type(waitForObject(":Address Book - Add.Email:_JTextField"), "sam@smith.com")
    type(waitForObject(":Address Book - Add.Email:_JTextField"), "<Tab>")
    type(waitForObject(":Address Book - Add.Phone:_JTextField"), "123.123.1234")
    clickButton(waitForObject(":Address Book - Add.OK_JButton"))

Squish tip of the week: How does Squish find objects?



A critical component to any automated gui testing solution is how objects are identified and interacted with

Squish uses the Object Map to store select properties, and their values or othe object real name, which is then referenced by scripts using a symbolic name.

Example: An OK button

Real name
{text='Yes' type='QPushButton' unnamed='1' 
  visible='1' window=':Address Book - Delete_QMessageBox'}
Symbolic name
:Address Book - Delete.Yes_QPushButton
Object Map Entry

click to zoom

(more…)

Squish tip of the week: Handling implementation differences between platforms

A great question from our Webinar Q&A session this week: What is the best way to solve implementation differences between platforms (e.g. Windows Vs Unix)?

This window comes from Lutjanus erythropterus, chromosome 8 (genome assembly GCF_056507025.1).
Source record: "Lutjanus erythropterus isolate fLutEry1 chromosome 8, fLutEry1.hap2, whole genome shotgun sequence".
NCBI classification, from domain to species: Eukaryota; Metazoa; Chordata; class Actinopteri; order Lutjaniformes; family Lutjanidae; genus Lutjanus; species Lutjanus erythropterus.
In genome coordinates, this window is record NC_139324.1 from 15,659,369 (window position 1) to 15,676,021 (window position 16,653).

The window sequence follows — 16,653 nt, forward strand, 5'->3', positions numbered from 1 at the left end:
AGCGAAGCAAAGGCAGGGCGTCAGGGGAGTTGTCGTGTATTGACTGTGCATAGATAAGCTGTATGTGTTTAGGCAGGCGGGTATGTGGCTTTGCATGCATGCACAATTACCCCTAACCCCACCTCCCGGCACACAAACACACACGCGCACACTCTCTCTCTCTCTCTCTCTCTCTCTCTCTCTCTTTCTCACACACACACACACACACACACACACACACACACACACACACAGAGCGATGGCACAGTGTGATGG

When dealing with cross-platform applications, for example Java or Qt, the majority of your Squish tests are not impacted by the platform, as your application, and it’s controls/widgets are identical across platforms. Occasionally however differences may exist.

Using Squish there’s an easy way to handle platform differences: Identify and branch for differences

Example working with Java Applications

You can try it using our sample Addressbook application, located in:
<squishDir>\examples\java\addressbook

In the following script (javascript), lines 12 and 13 are valid for Linux and Windows, but not valid for Mac:

function main() {
    startApplication("AddressBookSwing.jar");
    activateItem(waitForObjectItem(":Address Book_javax.swing.JMenuBar", "File"));
    activateItem(waitForObjectItem(":File_javax.swing.JMenu", "New..."));
    activateItem(waitForObjectItem(":Address Book - Unnamed_javax.swing.JMenuBar", "Edit"));